Denis Campbell Health policy editor
Mon, 23 January 2023 at 7:53 pm GMT
Health union leaders have urged Rishi Sunak to resolve the deepening NHS pay dispute in the next two weeks to stop the biggest strike in the service’s history going ahead on 6 February.
They made their plea as about 16,000 paramedics, call handlers and other ambulance staff in England held the latest stoppage on Monday in their campaign against ministers’ imposition of a below-inflation £1,400 pay rise.
Sharon Graham, the general secretary of Unite, said 6 February – when nurses and ambulance personnel are to stage unprecedented joint strike action – was set to be “a very bad day for the NHS”. However, the prime minister could avoid that by making unions a fresh offer on salary levels for 2022/23 that they could then ask their members to vote on, she said.
The planned strike makes 6 February “an important day but it’s a day that I hope does not happen,” she said.
“There’s many, many days between now and 6 February and I hope what the government do is come to their senses, get the general secretaries around the table – we will be there any time, any place, anywhere – and do this deal.”
Speaking to LBC Graham added: “So I really hope that 6 February doesn’t go ahead because the government puts an offer on the table. If they don’t do that of course it will go ahead [and] it will be a very bad day for the NHS, everybody will feel that. But we have no other alternative.”
She urged Sunak to use the next 13 days to engage in face-to-face talks because it was clear, she said, that Steve Barclay, the health secretary, does not have the authority to end the dispute.
Barclay is understood to agree with the unions’ central demand – that staff get more than £1,400 for 2022/23 – and that new money is needed to fund any deal, rather than the health budget being raided for the several billion pounds NHS insiders believe would be needed to do a deal.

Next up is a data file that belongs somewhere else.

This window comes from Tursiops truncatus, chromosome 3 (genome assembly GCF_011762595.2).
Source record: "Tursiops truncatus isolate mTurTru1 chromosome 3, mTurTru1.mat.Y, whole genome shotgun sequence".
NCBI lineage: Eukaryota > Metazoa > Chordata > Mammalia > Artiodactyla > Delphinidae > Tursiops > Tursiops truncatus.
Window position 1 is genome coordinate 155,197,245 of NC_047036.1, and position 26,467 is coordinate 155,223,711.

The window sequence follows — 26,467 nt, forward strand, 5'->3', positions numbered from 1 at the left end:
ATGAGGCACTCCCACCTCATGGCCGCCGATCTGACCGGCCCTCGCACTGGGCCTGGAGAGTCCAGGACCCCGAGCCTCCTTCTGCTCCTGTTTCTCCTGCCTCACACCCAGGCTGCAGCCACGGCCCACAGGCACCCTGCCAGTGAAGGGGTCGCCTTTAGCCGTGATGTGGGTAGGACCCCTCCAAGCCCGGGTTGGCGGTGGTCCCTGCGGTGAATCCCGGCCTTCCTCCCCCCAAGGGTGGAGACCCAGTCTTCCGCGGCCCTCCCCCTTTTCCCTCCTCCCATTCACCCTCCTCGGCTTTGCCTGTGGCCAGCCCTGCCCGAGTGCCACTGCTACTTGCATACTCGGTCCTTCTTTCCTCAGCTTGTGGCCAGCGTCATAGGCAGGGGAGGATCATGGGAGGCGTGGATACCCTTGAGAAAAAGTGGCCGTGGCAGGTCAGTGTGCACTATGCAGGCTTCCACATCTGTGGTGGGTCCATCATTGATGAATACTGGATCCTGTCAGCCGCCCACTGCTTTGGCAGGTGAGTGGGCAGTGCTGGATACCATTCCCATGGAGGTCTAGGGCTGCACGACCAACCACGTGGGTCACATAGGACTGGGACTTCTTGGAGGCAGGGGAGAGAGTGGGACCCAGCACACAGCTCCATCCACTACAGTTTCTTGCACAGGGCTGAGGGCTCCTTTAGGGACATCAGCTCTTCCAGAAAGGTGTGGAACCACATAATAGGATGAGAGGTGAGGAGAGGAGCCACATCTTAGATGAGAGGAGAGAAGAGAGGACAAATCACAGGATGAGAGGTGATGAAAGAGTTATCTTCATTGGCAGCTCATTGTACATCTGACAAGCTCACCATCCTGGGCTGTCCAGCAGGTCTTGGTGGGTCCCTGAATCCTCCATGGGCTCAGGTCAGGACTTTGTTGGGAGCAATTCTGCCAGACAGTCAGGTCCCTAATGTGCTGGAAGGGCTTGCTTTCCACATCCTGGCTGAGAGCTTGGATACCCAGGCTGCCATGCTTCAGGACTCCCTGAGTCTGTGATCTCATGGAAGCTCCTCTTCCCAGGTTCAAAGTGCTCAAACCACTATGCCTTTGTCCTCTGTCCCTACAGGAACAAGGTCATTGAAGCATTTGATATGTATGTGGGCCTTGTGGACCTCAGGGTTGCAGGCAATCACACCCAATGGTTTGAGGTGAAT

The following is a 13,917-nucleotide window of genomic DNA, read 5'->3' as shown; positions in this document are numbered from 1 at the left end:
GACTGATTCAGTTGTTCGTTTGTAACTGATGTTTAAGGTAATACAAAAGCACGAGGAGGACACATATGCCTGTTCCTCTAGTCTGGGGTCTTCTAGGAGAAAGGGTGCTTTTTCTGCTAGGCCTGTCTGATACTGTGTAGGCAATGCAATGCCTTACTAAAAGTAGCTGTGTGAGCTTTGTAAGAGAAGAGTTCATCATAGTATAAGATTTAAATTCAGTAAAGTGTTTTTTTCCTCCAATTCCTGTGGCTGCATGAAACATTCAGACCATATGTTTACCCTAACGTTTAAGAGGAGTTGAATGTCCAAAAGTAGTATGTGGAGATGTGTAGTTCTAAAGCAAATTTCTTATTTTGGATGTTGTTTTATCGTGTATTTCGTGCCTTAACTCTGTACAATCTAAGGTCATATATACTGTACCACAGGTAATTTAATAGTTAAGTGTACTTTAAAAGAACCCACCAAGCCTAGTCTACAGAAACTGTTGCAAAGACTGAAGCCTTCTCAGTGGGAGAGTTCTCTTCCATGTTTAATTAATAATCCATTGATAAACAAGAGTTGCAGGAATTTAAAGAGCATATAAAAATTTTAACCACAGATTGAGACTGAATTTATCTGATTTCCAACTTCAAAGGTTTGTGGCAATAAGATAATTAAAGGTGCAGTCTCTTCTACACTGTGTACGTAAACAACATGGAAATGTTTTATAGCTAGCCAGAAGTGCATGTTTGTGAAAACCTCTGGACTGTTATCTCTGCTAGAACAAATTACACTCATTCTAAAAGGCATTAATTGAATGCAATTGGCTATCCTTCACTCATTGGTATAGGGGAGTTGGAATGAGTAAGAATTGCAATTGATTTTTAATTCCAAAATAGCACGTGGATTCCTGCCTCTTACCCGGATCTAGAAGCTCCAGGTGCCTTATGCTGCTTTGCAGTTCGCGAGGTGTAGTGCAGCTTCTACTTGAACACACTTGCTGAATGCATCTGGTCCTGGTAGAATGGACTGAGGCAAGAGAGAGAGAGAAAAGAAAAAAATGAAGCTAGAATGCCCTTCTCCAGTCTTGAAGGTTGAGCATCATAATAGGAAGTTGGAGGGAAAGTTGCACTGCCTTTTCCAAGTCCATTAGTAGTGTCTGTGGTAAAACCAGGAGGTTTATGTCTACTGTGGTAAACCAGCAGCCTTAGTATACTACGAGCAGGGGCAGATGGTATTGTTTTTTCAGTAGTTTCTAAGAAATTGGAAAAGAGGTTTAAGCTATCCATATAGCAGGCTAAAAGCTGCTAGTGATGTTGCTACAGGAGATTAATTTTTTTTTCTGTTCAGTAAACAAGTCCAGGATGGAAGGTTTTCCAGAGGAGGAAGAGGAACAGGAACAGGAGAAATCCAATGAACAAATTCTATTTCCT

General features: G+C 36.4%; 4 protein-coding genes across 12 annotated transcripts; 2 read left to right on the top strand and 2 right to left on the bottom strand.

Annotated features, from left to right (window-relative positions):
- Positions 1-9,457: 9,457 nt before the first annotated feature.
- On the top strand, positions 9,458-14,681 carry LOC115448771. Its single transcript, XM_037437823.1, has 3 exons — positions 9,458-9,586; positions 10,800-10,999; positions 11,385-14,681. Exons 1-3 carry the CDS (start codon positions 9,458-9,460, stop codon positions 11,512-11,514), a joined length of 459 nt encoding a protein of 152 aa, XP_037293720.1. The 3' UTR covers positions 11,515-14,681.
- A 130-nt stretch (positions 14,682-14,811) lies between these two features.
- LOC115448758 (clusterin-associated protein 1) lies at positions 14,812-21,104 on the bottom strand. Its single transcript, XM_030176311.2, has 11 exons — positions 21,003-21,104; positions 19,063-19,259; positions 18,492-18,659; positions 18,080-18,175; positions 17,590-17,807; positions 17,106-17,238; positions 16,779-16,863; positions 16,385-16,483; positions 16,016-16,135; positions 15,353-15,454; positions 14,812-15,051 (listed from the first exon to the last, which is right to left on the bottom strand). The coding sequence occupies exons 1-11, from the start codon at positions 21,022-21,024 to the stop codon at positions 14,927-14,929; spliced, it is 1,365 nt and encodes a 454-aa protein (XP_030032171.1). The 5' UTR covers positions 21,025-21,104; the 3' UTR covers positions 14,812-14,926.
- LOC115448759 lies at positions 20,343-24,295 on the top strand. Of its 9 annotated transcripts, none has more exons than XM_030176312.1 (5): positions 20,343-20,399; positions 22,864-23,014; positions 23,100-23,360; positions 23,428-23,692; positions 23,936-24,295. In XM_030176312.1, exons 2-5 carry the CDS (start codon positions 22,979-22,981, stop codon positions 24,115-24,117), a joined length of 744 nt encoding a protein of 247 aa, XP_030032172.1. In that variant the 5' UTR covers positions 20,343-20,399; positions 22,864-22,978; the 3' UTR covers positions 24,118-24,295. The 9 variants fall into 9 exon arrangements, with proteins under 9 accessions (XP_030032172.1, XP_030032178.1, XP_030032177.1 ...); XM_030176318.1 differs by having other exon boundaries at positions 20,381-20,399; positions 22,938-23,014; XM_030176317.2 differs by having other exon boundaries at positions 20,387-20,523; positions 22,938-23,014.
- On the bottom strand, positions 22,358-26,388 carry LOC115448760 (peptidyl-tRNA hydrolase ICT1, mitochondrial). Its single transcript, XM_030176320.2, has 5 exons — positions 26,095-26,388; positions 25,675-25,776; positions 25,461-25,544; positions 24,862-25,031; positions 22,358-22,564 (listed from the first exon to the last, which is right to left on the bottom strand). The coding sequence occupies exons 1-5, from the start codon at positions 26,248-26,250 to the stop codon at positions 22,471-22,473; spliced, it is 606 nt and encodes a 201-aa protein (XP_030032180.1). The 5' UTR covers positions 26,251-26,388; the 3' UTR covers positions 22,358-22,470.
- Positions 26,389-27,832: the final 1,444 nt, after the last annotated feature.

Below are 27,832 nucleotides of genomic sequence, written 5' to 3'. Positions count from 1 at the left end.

However, the situation has reached an impasse because Sunak and the chancellor, Jeremy Hunt, have made it clear they will not provide any new money to cover a bigger award.
And in remarks that confirmed the deadlock between unions and ministers, Sunak made clear on Monday that he could not “wave a magic wand” to end the public sector pay war.
He told ITV: “Taking a step back, of course it would be lovely to be able to wave a magic wand and just give everyone what they were demanding when it came to pay.”
If he gave NHS staff more than £1,400 the extra money “[is] probably going to have to come from elsewhere in the NHS budget, and that means fewer nurses, fewer doctors, fewer MRI scanners and CT scanners that are diagnosing people with cancer”.
Union officials were privately furious that, in a separate interview with the BBC, Sunak referred to “these talks” and a “dialogue” about pay, even though there have been no such discussions because the government refuses to countenance improving the £1,400 award.
Graham said ministers had not made any increased offer to unions in the five weeks since Unite began its campaign of industrial action seeking a bigger uplift for this year.